Moderators of exercise effects on cancer-related fatigue: a meta-analysis of individual patient data
journal contributionposted on 19.11.2020, 10:57 by JK Van Vulpen, MG Sweegers, PHM Peeters, KS Courneya, RU Newton, NK Aaronson, PB Jacobsen, DA Galvaõ, MJ Chinapaw, K Steindorf, ML Irwin, MM Stuiver, S Hayes, KA Griffith, I Mesters, H Knoop, MM Goedendorp, N Mutrie, Amanda Daley, A McConnachie, M Bohus, L Thorsen, KH Schulz, CE Short, EL James, RC Plotnikoff, ME Schmidt, CM Ulrich, M Van Beurden, HS Oldenburg, GS Sonke, WH Van Harten, KH Schmitz, KM Winters-Stone, MJ Velthuis, DR Taaffe, W Van Mechelen, MJ Kersten, F Nollet, J Wenzel, J Wiskemann, IM Verdonck-De Leeuw, J Brug, AM May, LM Buffart
Purpose: Fatigue is a common and potentially disabling symptom in patients with cancer. It can often be effectively reduced by exercise. Yet, effects of exercise interventions might differ across subgroups. We conducted a meta-analysis using individual patient data of randomized controlled trials (RCT) to investigate moderators of exercise intervention effects on cancer-related fatigue. Methods: We used individual patient data from 31 exercise RCT worldwide, representing 4366 patients, of whom 3846 had complete fatigue data. We performed a one-step individual patient data meta-analysis, using linear mixed-effect models to analyze the effects of exercise interventions on fatigue (z score) and to identify demographic, clinical, intervention- A nd exercise-related moderators. Models were adjusted for baseline fatigue and included a random intercept on study level to account for clustering of patients within studies. We identified potential moderators by testing their interaction with group allocation, using a likelihood ratio test. Results: Exercise interventions had statistically significant beneficial effects on fatigue (β =-0.17; 95% confidence interval [CI],-0.22 to-0.12). There was no evidence of moderation by demographic or clinical characteristics. Supervised exercise interventions had significantly larger effects on fatigue than unsupervised exercise interventions (βdifference =-0.18; 95% CI-0.28 to-0.08). Supervised interventions with a duration ≤12 wk showed larger effects on fatigue (β =-0.29; 95% CI,-0.39 to-0.20) than supervised interventions with a longer duration. Conclusions: In this individual patient data meta-analysis, we found statistically significant beneficial effects of exercise interventions on fatigue, irrespective of demographic and clinical characteristics. These findings support a role for exercise, preferably supervised exercise interventions, in clinical practice. Reasons for differential effects in duration require further exploration.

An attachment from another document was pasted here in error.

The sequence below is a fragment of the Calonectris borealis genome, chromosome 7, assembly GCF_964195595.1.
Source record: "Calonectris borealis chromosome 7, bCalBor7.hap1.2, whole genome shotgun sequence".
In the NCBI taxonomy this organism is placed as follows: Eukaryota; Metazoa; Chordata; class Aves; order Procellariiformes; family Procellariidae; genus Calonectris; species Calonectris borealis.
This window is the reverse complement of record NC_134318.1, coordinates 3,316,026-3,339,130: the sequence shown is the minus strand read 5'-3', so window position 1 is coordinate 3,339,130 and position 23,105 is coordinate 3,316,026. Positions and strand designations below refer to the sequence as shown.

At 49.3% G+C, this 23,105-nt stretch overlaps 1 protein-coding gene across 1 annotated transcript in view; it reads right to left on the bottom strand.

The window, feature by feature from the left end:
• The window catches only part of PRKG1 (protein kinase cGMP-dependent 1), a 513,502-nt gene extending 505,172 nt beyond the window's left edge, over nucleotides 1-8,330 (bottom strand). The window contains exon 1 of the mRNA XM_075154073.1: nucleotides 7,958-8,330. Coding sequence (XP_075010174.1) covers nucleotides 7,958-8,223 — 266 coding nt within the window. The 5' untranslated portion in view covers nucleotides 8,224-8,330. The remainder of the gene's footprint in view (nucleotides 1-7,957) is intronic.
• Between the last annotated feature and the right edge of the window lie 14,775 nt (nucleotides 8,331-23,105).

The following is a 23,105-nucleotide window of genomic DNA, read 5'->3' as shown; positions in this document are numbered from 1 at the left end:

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The POLARIS study is supported by the Bas Mulder Award, granted to L. M. Buffart by the Alpe d’HuZes foundation/Dutch Cancer Society (VU2011–5045). The contribution of J. K. van Vulpen is financially supported by the World Cancer Research Fund The Netherlands (WCRF NL, project number 2013/997).
- Sport, Exercise and Health Sciences